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Marry G. v. Berryhill

United States District Court, D. Minnesota

March 12, 2019

Mary G., Plaintiff,
v.
Nancy Berryhill, Defendant.

          ORDER

          Katherine Menendez United States Magistrate Judge

         The plaintiff, Mary G (hereafter “Ms. G”), brings this action challenging the denial of her application for Social Security disability benefits by the Commissioner of the Social Security Administration (“SSA”). This matter is before the Court on the parties' cross-motions for summary judgment. Pl.'s Mot., ECF No. 13; Def.'s Mot., ECF No. 17. For the reasons that follow, the Ms. G's motion is denied, the Commissioner's motion is granted, and this matter is dismissed.

         I. Background

         Over the years, Ms. G has struggled with chronic diffuse pain from fibromyalgia; pain in her arms, neck, and hands; trigger thumb; and breast cancer, which is now in remission. She was diagnosed with breast cancer in August 2014. She received chemotherapy for several months and had a right breast lumpectomy in February 2015. She then underwent radiation treatment from April 2015 through May 2015. After her cancer treatment concluded, she continued to struggle with complaints of pain and ongoing issues with her hands. Ms. G has also occasionally experienced anxiety and depression. Though she has a history of excessive alcohol use, she stopped drinking heavily when she was diagnosed with cancer.

         Ms. G applied for disability benefits from the SSA and alleged that she became unable to work beginning on June 30, 2014. The SSA denied her application initially and on reconsideration, and Ms. G requested a hearing before an Administrative Law Judge (“ALJ”). At an April 7, 2016 hearing, the ALJ assigned to her case, Roger Thomas, heard testimony from Ms. G and a vocational expert, Robert Bryzinski. Following the hearing, ALJ Thomas issued a written decision denying Ms. G's claim.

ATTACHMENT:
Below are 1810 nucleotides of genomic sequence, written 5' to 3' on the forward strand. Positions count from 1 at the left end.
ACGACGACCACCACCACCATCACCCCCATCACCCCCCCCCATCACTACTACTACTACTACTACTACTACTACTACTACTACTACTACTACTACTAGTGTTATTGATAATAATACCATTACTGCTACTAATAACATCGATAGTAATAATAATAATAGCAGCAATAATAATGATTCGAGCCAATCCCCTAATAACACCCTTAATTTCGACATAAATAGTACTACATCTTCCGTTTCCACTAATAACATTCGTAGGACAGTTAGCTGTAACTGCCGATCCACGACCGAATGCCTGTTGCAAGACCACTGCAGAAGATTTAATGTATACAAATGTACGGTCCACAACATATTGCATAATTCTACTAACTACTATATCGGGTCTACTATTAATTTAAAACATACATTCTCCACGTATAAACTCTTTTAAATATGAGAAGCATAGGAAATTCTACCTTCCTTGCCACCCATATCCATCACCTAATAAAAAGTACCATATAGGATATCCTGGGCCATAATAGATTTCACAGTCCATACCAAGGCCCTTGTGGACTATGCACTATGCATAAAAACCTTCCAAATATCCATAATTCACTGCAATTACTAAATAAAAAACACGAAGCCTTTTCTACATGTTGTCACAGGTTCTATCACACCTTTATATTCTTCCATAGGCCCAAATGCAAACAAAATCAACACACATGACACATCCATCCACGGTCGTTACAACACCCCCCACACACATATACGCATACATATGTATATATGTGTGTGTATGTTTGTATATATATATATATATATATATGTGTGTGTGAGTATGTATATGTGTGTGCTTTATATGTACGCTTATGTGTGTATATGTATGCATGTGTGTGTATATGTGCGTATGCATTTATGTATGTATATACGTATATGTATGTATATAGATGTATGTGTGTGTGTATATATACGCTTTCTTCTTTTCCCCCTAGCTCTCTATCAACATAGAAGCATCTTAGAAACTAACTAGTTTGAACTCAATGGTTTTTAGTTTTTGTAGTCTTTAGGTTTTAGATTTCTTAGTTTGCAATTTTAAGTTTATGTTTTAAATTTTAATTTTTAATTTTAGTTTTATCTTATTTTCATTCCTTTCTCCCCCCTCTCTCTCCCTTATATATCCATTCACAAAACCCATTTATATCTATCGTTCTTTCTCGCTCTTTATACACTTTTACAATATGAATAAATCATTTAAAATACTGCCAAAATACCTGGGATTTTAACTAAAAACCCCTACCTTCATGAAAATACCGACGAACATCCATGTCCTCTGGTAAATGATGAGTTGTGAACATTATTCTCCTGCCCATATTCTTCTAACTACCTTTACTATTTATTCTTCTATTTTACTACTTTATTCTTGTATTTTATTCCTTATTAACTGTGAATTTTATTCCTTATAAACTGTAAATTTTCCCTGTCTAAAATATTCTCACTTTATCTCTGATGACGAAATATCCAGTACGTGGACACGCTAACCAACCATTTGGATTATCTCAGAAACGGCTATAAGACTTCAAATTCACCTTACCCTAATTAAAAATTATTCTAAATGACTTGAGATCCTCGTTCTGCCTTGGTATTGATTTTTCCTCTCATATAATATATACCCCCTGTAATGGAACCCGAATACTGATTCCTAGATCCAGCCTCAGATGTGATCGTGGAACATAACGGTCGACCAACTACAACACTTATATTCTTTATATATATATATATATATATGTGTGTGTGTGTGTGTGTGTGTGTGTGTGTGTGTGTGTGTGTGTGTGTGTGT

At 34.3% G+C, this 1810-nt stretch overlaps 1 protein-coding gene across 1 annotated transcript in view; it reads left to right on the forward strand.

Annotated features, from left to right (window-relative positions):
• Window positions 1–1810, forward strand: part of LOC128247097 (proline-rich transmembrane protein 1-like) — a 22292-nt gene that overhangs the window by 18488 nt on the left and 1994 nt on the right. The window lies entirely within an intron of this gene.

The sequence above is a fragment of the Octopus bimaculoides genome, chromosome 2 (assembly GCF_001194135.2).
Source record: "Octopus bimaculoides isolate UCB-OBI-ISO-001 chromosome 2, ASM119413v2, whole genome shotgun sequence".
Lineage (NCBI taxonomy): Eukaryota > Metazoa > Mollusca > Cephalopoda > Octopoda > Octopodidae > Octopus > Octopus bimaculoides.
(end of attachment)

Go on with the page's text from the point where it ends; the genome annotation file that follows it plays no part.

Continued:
The ALJ found that Ms. G has several severe impairments, including: “fibromyalgia; cervical degenerative disc disease; carpal tunnel syndrome; hypothyroidism; history of right breast cancer status post chemotherapy, radiation, and lumpectomy currently in remission; and history of right trigger thumb release.” Admin. R. (“R”) at 12, ECF No. 16. The ALJ found that Ms. G's anxiety and depression would not cause more than a minimal limitation in her ability to perform basic mental work activities, noting that they would only result in mild limitations in social functioning and maintaining concentration, persistence, and pace. R. 12-14.

         ALJ Thomas also determined Ms. G's residual functional capacity (“RFC”), R. 14-19, which is the most a claimant can do despite his or her physical and mental limitations, 20 C.F.R. § 404.1545(a)(1). The ALJ found that Ms. G can still perform “light work, ”[1] but is precluded from climbing ladders, ropes, and scaffolds. She can only occasionally bend, stoop, kneel, crouch, crawl, and engage in overhead tasks, and she can frequently climb ramps and stairs. She must avoid exposure to extreme temperatures, cannot work in an environment that is very wet, subject to vibrations, or presents hazards such as unprotected heights or dangerous unprotected machines. Based on these restrictions, ALJ Thomas found that Ms. G could return to her past relevant work as a cost accountant, and therefore, he determined that she is not disabled within the meaning of the Social Security Act. R. 19-20.